Panel 2: The remark “killing time” within the caption box highlights this chapter’s theme in a number of ways. Two of these are:
- It is an allusion to the atomic bombs dropped on Japan that killed time for those within the blast area.
- The fact that Janey’s watch breaks (time killed) results in the killing of time as a linear reality for Jon Osterman when he becomes Dr. Manhattan, a reality precipitated by Jon’s father negating his son’s desire to become a watch repairman (killing his dream to work with timepieces).
Panels 2-3: The carnival barker getting Jon and Janey’s picture calls them “young lovers.” Jon tries to protest but is unable to get the words out. This is yet another example of other people dictating Jon Osterman’s reality/life.
Also, note the balloon flying away in the background of panel 3, which was lost by the boy in the background of panel 2 (you can see the balloon just below the word balloon, ironically). This is something Jon is unable to see in the present, but something to which Jon, as Dr. Manhattan, will allude to as we progress through this issue, exhibiting how the breadth of his sensory perception expands after the transformation.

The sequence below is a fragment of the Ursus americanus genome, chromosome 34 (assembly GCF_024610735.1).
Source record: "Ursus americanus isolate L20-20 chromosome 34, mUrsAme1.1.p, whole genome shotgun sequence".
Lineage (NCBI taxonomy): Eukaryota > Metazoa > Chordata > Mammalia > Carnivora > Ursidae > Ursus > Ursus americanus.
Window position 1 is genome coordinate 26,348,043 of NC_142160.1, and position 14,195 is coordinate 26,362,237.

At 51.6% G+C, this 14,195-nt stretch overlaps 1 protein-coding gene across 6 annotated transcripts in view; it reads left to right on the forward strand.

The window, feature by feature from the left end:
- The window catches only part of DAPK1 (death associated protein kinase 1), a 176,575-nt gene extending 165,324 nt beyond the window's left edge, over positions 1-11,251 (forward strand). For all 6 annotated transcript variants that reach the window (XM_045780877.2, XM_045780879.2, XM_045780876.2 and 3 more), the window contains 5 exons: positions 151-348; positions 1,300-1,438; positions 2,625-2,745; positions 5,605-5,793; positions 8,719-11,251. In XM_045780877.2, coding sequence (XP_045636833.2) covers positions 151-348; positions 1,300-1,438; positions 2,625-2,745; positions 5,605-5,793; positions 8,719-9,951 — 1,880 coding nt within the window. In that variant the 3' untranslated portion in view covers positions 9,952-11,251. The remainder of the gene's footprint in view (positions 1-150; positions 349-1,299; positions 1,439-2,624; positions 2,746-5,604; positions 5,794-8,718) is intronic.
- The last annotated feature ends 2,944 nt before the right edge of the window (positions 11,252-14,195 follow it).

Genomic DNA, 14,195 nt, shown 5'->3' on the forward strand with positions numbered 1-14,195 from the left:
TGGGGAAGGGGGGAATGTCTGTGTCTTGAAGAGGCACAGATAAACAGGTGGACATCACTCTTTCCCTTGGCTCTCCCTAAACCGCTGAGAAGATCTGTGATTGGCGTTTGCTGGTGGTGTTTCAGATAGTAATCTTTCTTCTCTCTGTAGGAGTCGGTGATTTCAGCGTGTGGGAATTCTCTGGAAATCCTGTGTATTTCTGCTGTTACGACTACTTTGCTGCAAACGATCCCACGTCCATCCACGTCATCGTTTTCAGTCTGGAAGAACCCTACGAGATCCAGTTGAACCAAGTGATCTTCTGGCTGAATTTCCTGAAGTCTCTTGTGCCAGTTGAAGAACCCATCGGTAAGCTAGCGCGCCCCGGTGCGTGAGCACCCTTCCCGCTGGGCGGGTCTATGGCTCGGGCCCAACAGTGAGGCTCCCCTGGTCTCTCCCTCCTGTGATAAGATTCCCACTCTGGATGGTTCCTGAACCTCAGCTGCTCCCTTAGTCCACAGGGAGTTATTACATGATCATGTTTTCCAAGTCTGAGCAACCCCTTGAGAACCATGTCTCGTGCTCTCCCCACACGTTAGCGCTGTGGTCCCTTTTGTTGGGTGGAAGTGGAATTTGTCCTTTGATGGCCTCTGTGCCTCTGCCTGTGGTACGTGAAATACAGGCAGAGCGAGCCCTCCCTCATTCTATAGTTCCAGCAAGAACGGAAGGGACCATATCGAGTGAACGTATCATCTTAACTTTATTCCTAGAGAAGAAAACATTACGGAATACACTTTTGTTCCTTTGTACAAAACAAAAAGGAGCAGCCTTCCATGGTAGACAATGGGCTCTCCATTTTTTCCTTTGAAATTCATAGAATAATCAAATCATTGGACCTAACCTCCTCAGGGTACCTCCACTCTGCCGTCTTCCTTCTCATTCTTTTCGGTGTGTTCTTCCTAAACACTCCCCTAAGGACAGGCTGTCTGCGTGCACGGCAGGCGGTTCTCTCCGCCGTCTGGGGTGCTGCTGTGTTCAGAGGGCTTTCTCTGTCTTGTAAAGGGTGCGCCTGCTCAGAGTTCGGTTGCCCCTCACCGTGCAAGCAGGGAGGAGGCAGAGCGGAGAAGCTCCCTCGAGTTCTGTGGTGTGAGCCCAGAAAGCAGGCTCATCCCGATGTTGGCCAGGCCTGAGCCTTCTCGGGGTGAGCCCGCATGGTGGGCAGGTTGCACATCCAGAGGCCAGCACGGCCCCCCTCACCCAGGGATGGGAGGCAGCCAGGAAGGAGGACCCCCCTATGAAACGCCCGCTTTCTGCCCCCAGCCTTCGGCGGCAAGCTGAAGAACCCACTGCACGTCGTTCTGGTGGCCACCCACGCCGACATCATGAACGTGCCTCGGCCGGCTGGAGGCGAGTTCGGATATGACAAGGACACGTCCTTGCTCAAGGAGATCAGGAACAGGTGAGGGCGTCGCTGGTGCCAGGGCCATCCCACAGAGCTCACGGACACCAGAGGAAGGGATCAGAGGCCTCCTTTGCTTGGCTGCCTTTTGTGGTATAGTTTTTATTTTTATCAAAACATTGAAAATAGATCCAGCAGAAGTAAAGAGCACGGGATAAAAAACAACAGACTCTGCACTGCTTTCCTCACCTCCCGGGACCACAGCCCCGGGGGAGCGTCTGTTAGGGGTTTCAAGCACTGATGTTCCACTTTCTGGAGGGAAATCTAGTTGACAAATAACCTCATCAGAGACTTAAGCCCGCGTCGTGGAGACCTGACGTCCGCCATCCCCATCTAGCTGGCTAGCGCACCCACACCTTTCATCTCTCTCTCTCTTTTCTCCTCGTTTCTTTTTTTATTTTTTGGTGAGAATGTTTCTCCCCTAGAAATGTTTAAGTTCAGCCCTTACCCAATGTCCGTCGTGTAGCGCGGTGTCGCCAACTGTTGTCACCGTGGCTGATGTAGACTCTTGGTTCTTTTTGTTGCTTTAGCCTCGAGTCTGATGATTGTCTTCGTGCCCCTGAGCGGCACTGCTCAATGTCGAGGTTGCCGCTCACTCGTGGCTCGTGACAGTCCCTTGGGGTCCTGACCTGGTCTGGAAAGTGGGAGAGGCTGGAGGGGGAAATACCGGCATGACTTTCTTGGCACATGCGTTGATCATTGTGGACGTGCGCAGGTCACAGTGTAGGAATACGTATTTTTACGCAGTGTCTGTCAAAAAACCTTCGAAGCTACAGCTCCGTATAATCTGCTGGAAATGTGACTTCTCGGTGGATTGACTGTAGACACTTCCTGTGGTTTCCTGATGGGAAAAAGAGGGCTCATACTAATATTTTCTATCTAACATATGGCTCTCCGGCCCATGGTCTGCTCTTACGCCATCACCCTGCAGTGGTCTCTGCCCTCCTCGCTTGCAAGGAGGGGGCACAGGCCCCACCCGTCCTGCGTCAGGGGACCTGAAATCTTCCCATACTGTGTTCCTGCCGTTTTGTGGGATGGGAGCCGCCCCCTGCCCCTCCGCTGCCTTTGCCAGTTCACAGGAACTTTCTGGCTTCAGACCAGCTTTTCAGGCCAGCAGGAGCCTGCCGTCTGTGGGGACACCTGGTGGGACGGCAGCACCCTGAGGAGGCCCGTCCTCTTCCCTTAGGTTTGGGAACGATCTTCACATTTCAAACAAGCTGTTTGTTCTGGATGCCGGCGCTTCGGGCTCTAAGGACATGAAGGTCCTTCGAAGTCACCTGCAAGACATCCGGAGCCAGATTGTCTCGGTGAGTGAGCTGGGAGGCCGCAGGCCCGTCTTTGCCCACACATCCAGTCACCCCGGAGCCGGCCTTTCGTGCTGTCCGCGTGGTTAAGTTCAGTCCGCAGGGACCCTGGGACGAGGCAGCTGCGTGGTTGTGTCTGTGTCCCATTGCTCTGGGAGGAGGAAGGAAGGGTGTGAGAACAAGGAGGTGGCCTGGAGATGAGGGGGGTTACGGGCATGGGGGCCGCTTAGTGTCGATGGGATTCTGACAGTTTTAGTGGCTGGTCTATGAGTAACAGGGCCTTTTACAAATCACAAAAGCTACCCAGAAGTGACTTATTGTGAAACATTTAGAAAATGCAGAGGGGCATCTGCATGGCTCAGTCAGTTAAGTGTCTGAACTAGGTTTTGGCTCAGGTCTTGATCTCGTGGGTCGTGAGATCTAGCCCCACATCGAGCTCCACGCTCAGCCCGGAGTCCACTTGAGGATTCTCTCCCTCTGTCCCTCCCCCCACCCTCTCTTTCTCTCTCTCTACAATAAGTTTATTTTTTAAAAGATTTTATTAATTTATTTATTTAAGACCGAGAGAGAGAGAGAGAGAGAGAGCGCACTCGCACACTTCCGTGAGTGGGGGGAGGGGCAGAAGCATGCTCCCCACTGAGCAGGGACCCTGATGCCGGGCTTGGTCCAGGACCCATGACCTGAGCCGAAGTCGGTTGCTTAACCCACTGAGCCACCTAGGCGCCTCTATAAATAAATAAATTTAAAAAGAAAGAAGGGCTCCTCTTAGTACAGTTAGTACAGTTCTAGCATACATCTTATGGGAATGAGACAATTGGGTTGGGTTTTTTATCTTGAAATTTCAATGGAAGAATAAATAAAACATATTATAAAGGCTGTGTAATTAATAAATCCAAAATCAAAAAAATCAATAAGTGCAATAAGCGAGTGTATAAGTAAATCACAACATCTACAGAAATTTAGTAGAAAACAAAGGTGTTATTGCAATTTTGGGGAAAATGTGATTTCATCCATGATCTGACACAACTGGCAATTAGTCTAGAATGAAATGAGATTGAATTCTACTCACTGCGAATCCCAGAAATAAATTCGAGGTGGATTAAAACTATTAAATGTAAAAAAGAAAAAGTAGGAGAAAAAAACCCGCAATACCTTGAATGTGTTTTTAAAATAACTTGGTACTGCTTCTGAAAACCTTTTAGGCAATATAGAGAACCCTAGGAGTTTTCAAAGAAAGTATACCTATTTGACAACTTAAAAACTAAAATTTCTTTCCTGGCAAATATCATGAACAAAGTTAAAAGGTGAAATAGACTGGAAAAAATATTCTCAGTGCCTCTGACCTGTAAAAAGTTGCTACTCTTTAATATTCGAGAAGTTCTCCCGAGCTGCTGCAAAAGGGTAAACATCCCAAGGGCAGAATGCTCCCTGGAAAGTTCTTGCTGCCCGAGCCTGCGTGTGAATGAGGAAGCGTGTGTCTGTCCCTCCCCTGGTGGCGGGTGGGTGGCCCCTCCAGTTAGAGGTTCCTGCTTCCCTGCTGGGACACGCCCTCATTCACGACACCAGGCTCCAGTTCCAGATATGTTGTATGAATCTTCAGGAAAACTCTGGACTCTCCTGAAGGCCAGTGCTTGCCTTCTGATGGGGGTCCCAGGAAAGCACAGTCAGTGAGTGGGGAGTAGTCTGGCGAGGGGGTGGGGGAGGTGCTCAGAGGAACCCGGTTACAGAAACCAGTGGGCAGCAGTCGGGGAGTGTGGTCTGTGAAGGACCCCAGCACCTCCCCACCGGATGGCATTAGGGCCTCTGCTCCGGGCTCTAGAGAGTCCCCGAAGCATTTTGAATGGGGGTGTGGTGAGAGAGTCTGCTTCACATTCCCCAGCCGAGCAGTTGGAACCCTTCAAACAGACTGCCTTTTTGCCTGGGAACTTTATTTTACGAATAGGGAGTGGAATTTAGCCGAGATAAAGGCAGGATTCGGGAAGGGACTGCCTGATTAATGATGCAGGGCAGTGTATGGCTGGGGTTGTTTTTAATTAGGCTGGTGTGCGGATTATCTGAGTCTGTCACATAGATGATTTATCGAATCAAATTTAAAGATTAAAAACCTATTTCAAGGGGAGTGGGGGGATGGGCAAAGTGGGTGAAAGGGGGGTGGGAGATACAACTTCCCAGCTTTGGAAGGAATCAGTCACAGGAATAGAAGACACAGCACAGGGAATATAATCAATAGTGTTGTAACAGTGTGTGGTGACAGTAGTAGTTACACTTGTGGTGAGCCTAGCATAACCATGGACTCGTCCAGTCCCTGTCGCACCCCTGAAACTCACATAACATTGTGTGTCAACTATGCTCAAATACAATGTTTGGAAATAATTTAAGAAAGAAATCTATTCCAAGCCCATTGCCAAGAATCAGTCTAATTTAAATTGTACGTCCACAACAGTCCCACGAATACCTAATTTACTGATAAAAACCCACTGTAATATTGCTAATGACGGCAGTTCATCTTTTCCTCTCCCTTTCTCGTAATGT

Panel 5: The “Fat Man” that steps on Janey’s watch and breaks it is symbolic of the atomic bomb dropped on Nagasaki, which was nicknamed “Fat Man.” This is the pivotal experience that results in the creation of Dr. Manhattan. As an accentuation of that, note the way John Higgins bathes the panel in red, symbolizing the “death” of Jon Osterman.
Panel 6: “Events mesh together with soft precision . . .” is a commentary on how Jon and Janey’s relation is being consummated in 1959, symbolized by the precise instruments of the watch in this repeated image, which would provide for a smoothly running timepiece when put back together correctly.
Panel 9: This image of the cracked watchface and the time at which it stopped will be mirrored later in this issue by a watchface used as a cover image of Time magazine for a remembrance of the 50th anniversary of the bombing of Hiroshima. These watches represent the death of innocence (represented by Jon Osterman in Watchmen and by our world prior to the dropping of atomic bombs on Japan) and the birth of a nuclear age (represented by Dr. Manhattan in Watchmen and the use of atomic bombs on Japan by the United States in the real world). This broken watch is the final catalyst that forces Jon onto his path of godhood.